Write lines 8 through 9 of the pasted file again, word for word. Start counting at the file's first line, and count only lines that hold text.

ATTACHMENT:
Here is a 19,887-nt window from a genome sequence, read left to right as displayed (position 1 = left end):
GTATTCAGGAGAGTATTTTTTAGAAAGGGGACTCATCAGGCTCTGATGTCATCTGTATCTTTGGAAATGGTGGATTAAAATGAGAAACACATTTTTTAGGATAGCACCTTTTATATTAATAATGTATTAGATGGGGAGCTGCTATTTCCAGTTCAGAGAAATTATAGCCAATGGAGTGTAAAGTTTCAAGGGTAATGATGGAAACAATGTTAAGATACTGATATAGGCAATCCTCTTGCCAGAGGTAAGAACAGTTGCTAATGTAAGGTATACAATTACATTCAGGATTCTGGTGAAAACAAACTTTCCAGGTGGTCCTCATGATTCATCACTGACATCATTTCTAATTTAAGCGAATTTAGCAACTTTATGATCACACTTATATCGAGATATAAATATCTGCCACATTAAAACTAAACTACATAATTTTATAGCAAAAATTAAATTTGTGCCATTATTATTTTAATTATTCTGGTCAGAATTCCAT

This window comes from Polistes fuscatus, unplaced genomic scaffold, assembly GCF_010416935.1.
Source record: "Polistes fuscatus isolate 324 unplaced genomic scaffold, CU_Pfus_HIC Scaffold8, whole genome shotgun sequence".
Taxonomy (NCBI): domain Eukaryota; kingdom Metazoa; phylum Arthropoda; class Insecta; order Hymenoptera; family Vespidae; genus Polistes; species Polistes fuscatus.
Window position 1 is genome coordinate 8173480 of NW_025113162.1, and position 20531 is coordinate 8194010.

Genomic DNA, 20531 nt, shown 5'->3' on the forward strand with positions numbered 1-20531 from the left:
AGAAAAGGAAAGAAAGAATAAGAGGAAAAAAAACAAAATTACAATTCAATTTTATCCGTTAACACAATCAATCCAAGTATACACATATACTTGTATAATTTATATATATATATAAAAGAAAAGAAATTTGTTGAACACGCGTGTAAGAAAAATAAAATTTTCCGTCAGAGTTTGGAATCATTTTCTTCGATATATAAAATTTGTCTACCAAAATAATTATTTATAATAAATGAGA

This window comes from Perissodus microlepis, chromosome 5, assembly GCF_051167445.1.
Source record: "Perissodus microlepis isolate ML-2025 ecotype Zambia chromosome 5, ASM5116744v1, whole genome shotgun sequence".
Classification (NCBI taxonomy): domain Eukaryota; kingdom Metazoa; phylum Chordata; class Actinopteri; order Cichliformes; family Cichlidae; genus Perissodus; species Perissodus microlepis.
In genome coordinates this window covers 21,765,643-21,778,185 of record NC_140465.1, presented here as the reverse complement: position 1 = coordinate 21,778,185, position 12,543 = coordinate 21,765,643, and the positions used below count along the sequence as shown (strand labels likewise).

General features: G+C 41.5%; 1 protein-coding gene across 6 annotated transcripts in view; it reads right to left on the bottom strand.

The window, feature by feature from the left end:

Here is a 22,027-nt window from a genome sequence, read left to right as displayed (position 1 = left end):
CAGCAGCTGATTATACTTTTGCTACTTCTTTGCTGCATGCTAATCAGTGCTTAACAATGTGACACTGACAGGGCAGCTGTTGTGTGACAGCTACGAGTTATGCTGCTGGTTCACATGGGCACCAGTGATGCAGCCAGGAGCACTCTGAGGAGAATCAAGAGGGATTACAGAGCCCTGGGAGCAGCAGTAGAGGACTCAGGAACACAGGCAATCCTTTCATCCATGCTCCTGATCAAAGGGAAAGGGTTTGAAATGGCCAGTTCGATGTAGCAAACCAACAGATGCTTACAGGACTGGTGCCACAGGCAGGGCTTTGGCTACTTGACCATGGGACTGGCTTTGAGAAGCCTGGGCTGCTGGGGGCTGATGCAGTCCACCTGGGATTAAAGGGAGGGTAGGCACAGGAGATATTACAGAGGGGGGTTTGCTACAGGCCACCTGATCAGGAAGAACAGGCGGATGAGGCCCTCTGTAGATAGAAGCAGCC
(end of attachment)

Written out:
AGAAAAGGAAAGAAAGAATAAGAGGAAAAAAAACAAAATTACAATTCAATTTTATCCGTTAACACAATCAATCCAAGTATACACATATACTTGTATAATTTATATATATATATAAAAGAAAAGAAATTTGTTGAACACGCGTGTAAGAAAAATAAAATTTTCCGTCAGAGTTTGGAATCATTTTCTTCGATATATAAAATTTGTCTACCAAAATAATTATTTATAATAAATGAGA

This window comes from Perissodus microlepis, chromosome 5, assembly GCF_051167445.1.